10 Reasons Art Lovers Need To Visit Sri Lanka Right Now

When you think about global art capitals, a few usual suspects probably jump to mind. New York, Paris, Berlin, Hong Kong -- it's true, these regions offer more than their fair share of cultural riches. But these days we're navigating the lesser-known spaces where the art floweth freely. The first of such cultural treasure troves is none other than Sri Lanka.

sri lanka

The Democratic Socialist Republic of Sri Lanka, an island country often culturally defined by Buddhism, Kandyan dance and, of course, M.I.A., is also a hotbed of contemporary artistic activity. As evidence, we humbly present the 2014 Colombo Art Biennale, an international festival of contemporary art now in its third edition. This year's festival revolves around the theme of "Making History," as international artists examine contemporary aesthetics from a past, present and future point of view.

"History is inescapable," explained Anoli Perera on the festival website. "As human beings, our bodies are inscribed with connotations that in many ways defy temporality, and in our modernity, refers to parallel representations of cultures, events, moments and emotions. Our bodies are historically marked, while emotionally ‘present’ with a desire to invent the future. Do we make history or does history makes us what we are today?"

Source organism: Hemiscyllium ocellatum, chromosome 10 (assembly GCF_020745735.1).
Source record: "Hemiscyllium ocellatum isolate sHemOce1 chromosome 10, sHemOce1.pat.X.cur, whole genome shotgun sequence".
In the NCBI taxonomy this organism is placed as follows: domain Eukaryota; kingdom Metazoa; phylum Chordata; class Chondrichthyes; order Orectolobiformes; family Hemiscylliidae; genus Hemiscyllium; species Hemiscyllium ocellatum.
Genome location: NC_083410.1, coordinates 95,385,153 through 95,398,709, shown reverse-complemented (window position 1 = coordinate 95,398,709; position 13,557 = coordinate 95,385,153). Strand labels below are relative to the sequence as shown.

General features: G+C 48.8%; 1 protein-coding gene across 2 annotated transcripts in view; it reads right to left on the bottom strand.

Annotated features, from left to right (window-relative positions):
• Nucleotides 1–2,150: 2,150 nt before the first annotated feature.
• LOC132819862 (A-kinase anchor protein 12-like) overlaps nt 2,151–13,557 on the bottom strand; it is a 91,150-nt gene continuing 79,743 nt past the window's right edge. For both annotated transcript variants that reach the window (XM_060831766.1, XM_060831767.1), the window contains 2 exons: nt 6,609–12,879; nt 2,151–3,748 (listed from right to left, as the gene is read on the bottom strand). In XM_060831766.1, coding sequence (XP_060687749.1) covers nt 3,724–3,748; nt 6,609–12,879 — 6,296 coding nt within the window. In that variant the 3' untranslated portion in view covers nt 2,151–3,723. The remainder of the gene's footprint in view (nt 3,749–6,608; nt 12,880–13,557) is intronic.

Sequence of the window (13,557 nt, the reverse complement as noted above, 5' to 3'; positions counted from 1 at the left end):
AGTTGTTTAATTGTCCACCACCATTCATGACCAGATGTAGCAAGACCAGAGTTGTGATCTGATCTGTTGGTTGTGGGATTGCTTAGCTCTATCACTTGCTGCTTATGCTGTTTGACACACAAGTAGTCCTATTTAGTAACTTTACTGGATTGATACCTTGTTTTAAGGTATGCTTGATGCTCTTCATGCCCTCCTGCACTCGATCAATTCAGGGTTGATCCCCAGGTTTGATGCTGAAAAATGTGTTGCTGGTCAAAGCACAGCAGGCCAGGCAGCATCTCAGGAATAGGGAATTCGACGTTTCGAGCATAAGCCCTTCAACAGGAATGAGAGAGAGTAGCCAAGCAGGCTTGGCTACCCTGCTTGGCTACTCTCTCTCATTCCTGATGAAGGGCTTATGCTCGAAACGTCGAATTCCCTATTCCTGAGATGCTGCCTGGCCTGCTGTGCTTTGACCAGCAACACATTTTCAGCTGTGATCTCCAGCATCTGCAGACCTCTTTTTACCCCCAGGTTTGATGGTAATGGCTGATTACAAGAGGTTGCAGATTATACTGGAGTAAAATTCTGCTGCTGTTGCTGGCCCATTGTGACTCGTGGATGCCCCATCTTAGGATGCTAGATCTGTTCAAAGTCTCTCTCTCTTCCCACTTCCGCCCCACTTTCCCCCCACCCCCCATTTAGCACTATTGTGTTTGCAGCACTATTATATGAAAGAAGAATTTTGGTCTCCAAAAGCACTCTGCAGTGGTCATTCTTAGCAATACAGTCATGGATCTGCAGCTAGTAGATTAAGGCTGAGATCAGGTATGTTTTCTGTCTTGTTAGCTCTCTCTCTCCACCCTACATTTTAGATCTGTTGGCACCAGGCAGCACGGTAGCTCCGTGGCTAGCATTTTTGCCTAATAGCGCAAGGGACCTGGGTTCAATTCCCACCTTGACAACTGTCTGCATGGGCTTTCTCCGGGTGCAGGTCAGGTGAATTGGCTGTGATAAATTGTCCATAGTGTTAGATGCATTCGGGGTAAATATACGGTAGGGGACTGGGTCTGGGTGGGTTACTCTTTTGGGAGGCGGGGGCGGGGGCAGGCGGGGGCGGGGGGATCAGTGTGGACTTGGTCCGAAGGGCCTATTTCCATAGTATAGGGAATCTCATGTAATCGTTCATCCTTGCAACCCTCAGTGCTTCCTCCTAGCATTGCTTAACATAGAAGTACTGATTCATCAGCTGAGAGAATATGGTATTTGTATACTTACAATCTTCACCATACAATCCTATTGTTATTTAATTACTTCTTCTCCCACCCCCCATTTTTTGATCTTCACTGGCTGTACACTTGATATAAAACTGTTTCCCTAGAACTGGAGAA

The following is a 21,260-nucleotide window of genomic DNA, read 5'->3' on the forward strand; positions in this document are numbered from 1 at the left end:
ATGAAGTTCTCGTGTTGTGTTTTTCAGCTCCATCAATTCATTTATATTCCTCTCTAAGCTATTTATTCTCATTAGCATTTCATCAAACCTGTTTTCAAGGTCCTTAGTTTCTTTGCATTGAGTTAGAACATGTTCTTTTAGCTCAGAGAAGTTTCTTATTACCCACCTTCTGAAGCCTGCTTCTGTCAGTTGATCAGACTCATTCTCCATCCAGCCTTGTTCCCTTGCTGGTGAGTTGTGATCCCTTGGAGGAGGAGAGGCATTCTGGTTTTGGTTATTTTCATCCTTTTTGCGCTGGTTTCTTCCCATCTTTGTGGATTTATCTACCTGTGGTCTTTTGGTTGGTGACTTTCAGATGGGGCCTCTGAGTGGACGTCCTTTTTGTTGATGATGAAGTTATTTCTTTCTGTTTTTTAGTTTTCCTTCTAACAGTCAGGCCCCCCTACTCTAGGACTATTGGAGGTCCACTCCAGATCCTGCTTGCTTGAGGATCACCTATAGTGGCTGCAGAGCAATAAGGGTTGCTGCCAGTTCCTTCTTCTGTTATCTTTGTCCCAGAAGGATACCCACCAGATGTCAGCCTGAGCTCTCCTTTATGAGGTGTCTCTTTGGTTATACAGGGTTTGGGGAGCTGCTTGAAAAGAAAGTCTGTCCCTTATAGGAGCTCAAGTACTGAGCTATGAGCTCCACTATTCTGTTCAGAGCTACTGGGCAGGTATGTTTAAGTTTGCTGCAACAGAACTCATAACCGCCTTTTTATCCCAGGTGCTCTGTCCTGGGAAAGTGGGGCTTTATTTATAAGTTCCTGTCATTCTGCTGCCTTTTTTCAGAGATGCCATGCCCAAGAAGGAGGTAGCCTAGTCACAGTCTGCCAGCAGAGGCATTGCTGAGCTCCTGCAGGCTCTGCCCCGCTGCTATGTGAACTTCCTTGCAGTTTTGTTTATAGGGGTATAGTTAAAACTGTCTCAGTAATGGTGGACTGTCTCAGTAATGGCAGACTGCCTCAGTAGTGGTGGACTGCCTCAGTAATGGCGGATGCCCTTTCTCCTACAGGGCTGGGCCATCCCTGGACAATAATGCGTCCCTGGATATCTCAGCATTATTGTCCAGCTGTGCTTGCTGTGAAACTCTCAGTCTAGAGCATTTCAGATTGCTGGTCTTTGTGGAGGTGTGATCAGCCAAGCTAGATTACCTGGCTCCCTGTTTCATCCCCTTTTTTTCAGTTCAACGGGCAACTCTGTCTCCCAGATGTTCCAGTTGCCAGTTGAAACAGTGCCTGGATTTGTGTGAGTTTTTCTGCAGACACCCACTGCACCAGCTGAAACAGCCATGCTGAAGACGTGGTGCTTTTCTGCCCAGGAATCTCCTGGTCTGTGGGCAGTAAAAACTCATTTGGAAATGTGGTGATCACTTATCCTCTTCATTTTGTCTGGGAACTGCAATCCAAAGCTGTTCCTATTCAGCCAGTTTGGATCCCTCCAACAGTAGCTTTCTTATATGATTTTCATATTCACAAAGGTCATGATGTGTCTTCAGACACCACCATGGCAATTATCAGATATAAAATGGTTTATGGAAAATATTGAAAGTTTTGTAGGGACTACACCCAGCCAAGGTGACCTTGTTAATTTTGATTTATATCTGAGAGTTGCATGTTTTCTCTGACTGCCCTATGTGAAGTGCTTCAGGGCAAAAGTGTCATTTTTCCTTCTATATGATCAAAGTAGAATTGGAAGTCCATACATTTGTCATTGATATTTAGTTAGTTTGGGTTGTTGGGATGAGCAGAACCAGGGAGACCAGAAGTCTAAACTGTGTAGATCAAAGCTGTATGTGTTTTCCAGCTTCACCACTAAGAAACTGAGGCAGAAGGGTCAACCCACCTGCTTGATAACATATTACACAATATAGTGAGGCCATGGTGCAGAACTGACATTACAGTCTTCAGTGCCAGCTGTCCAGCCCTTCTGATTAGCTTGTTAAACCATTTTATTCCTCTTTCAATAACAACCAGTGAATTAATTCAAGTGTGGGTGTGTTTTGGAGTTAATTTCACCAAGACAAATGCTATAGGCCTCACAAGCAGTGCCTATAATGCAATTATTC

The following artists are contributing to the still evolving contemporary art landscape in the island country. Behold, 10 beautiful reasons art lovers should head to Sri Lanka right now.

1. T.V. Santhosh

Effigies of Turbulent Yesterdays

2. Jo Hodges

Biosphere Drinking Fountain

3. Thor McIntyre-Burnie

Ayr Many Wide

4. Pietro Ruffo Revolution

Globe III

5. Chinthaka Thenuwara

Kaleidoscope Photo

6. Reginald S. Aloysius


7. Bandu Manamperi

Golden Barrel Man

8. Andrew Jay Weir & Christto Sanz


9. Anoli Perera

Memory Keeper- The Blue Cupboard

10. Poornima Jayasinghe

Towards A Bright Future (Suba Anagathayak)

Colombo Art Biennale runs from January 31 to February 9, 2014.

Correction: An earlier edition of this article misidentified Bandu Manamperi as Moe Satt. We regret the error.